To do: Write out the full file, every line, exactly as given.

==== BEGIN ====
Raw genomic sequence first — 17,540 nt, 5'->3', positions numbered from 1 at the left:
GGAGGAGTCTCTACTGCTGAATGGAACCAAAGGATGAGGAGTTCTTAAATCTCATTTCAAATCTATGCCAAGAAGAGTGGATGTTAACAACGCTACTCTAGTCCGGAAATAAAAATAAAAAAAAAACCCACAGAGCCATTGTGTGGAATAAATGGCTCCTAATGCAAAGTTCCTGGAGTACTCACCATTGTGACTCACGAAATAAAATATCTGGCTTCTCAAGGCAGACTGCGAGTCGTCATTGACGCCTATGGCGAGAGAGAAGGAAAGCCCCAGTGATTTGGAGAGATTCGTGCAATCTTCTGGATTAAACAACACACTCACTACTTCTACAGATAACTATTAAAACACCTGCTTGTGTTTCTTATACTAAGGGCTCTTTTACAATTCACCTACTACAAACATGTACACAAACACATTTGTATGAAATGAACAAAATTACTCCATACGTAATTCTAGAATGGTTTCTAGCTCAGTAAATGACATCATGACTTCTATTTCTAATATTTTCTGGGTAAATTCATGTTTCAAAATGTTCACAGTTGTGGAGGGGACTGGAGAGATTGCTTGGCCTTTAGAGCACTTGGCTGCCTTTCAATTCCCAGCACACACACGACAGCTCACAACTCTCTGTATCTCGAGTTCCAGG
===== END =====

Raw genomic sequence first — 17,540 nt, 5'->3', positions numbered from 1 at the left:
GGAGGAGTCTCTACTGCTGAATGGAACCAAAGGATGAGGAGTTCTTAAATCTCATTTCAAATCTATGCCAAGAAGAGTGGATGTTAACAACGCTACTCTAGTCCGGAAATAAAAATAAAAAAAAAACCCACAGAGCCATTGTGTGGAATAAATGGCTCCTAATGCAAAGTTCCTGGAGTACTCACCATTGTGACTCACGAAATAAAATATCTGGCTTCTCAAGGCAGACTGCGAGTCGTCATTGACGCCTATGGCGAGAGAGAAGGAAAGCCCCAGTGATTTGGAGAGATTCGTGCAATCTTCTGGATTAAACAACACACTCACTACTTCTACAGATAACTATTAAAACACCTGCTTGTGTTTCTTATACTAAGGGCTCTTTTACAATTCACCTACTACAAACATGTACACAAACACATTTGTATGAAATGAACAAAATTACTCCATACGTAATTCTAGAATGGTTTCTAGCTCAGTAAATGACATCATGACTTCTATTTCTAATATTTTCTGGGTAAATTCATGTTTCAAAATGTTCACAGTTGTGGAGGGGACTGGAGAGATTGCTTGGCCTTTAGAGCACTTGGCTGCCTTTCAATTCCCAGCACACACACGACAGCTCACAACTCTCTGTATCTCGAGTTCCAGG